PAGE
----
|Tracking 8"x 8" cold wax on panel|
|Crossing The Earth At Dusk 16"x20"|
In slight horror, I began to investigate my relationship with my work. It was a humbling experience to see that I am not a good listener. In fact I am quite deaf to what my paintings might be saying to me most of the time. If you were my painting, you wouldn't give me the time of day. I realized I am bossy, often beginning work without any enquiry as to what might be needed, to what the painting might want, suggest, be asking for. You'd probably give me a smack upside the head if we worked in the same office.
I certainly am not at all good company for my work. I rarely just hang out with it, sit and appreciate. I think I don't really know how to be a good companion to my work. I watched a documentary a while back on Leonardo da Vinci and when he was painting The Last Supper he would visit the painting for days on end and just look at it, never lifting a brush. Now that's companionship, that's listening.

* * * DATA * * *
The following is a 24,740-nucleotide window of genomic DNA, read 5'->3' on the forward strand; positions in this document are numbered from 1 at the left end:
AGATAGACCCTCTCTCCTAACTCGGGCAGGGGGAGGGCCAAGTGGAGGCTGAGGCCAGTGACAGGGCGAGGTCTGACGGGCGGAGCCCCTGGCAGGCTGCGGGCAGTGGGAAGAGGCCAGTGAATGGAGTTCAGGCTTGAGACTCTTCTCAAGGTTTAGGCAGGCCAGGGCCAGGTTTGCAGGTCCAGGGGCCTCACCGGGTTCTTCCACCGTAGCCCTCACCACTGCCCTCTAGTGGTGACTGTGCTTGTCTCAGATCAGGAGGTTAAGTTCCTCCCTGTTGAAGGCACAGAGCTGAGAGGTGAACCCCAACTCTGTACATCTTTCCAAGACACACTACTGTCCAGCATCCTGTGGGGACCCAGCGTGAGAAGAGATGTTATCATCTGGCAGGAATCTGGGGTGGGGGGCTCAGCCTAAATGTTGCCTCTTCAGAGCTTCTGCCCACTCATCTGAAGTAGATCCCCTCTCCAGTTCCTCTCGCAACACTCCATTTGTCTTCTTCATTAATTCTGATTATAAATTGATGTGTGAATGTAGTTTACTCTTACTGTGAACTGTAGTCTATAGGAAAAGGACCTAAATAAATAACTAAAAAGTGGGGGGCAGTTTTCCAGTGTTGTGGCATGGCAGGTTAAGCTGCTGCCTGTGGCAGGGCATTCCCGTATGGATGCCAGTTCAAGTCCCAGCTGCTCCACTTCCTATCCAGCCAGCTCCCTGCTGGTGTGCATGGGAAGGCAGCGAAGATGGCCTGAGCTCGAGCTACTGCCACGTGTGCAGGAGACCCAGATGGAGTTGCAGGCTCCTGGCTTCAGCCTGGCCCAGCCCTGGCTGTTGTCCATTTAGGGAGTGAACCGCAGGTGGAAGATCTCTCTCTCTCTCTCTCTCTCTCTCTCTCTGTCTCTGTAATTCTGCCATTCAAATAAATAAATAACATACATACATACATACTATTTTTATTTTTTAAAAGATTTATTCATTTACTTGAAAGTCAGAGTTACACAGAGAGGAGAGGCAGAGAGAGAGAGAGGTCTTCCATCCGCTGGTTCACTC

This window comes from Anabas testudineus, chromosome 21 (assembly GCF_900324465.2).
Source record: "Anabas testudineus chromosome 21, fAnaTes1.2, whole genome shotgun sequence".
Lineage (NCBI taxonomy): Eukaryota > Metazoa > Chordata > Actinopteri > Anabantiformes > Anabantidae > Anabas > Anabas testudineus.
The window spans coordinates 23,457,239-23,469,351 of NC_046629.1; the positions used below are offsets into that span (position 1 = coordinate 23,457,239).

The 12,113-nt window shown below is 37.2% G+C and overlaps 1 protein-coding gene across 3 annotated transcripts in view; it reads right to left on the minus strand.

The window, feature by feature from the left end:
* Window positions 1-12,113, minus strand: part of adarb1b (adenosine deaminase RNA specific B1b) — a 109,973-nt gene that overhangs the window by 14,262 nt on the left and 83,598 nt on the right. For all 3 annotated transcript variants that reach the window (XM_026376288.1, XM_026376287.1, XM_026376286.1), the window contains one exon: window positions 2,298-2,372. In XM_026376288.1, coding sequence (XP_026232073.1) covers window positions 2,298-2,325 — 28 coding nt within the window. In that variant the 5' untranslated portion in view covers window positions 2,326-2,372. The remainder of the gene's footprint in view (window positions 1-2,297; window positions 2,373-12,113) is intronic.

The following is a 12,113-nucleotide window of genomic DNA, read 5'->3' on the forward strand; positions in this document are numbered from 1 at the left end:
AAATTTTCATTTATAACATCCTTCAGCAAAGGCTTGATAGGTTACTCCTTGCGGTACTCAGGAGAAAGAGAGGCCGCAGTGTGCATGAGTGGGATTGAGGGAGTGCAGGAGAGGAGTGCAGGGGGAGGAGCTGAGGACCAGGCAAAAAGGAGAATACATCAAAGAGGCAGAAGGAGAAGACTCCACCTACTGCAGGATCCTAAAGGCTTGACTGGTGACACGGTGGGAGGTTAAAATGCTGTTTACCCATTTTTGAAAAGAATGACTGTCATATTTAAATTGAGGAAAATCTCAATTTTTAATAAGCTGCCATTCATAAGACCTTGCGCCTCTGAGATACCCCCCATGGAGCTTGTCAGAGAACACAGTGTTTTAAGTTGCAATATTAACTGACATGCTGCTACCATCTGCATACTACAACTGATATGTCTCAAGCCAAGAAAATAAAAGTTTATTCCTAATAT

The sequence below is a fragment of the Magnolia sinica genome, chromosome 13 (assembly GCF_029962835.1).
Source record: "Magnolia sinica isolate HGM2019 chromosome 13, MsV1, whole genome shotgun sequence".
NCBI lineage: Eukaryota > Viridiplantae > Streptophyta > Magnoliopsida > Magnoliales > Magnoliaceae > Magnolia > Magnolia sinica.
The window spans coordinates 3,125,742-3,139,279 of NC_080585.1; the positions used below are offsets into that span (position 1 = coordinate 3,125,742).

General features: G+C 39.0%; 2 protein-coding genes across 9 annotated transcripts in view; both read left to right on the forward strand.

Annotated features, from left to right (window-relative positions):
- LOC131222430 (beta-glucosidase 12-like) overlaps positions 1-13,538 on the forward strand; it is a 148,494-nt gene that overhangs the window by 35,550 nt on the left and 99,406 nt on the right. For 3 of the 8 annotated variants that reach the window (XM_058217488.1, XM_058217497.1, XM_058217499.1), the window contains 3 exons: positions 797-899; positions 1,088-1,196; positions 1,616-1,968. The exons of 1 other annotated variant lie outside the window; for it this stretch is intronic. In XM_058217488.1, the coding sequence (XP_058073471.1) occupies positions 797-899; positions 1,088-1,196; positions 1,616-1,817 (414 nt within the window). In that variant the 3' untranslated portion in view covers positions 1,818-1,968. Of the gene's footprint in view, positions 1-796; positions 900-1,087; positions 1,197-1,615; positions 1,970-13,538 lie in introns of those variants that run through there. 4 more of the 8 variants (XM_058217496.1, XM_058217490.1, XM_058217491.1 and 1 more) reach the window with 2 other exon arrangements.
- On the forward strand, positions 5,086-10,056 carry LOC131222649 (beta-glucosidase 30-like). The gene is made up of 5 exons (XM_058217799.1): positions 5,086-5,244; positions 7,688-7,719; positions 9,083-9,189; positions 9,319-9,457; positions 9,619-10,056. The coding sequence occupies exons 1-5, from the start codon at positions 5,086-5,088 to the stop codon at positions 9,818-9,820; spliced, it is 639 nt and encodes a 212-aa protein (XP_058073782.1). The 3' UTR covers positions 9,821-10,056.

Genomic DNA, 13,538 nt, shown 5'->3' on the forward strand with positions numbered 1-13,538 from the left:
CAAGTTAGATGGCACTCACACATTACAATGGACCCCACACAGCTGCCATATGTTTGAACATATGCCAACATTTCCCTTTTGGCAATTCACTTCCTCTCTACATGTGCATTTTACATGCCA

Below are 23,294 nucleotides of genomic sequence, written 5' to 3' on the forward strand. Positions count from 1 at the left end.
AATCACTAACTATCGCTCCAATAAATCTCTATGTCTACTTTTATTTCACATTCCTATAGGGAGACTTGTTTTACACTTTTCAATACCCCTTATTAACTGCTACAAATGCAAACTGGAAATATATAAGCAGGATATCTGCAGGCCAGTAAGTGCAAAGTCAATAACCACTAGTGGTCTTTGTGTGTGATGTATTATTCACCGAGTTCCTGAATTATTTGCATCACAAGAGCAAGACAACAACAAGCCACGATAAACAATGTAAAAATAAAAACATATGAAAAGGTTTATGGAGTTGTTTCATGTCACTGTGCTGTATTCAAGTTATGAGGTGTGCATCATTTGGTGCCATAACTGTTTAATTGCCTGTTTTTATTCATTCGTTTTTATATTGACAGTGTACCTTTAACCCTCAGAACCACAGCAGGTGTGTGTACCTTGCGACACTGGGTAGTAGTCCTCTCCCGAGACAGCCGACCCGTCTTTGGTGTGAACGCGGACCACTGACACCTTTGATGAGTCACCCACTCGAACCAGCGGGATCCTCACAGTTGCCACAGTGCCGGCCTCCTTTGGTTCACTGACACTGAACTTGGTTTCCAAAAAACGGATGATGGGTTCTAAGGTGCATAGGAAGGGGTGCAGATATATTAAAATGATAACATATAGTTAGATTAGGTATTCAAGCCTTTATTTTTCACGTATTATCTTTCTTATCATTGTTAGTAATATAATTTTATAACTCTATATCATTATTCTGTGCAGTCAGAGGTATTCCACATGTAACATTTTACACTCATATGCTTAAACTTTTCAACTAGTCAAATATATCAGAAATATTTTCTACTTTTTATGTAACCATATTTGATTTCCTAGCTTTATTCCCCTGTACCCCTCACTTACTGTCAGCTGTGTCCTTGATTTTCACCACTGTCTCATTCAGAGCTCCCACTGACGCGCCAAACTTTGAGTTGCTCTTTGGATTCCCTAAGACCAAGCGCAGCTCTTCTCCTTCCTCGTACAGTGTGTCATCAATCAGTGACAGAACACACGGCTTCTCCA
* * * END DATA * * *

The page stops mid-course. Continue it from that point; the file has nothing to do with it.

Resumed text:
|The Trees Are Calling Your Name 12"x12"|
I notice a feeling of tenderness toward these little entities, these brave, new, embryos of paintings. I can remember my Zen teacher used to say in relation to our practice and all the goofy things we do, "the eternal can wait forever, how long can you wait?" I get the same feeling about the paintings. They are in no hurry. They humour, they tolerate and they wait. They wait for me to learn, they wait for me to see, they wait for me to listen. They are the best teachers. Unlike me, they are never bossy or frustrated. They never demand or criticize. I think sometimes they smile and wink and call gently from the corner. And then they always look so pleased when I happen to get it right. Who could ask for more in a relationship really?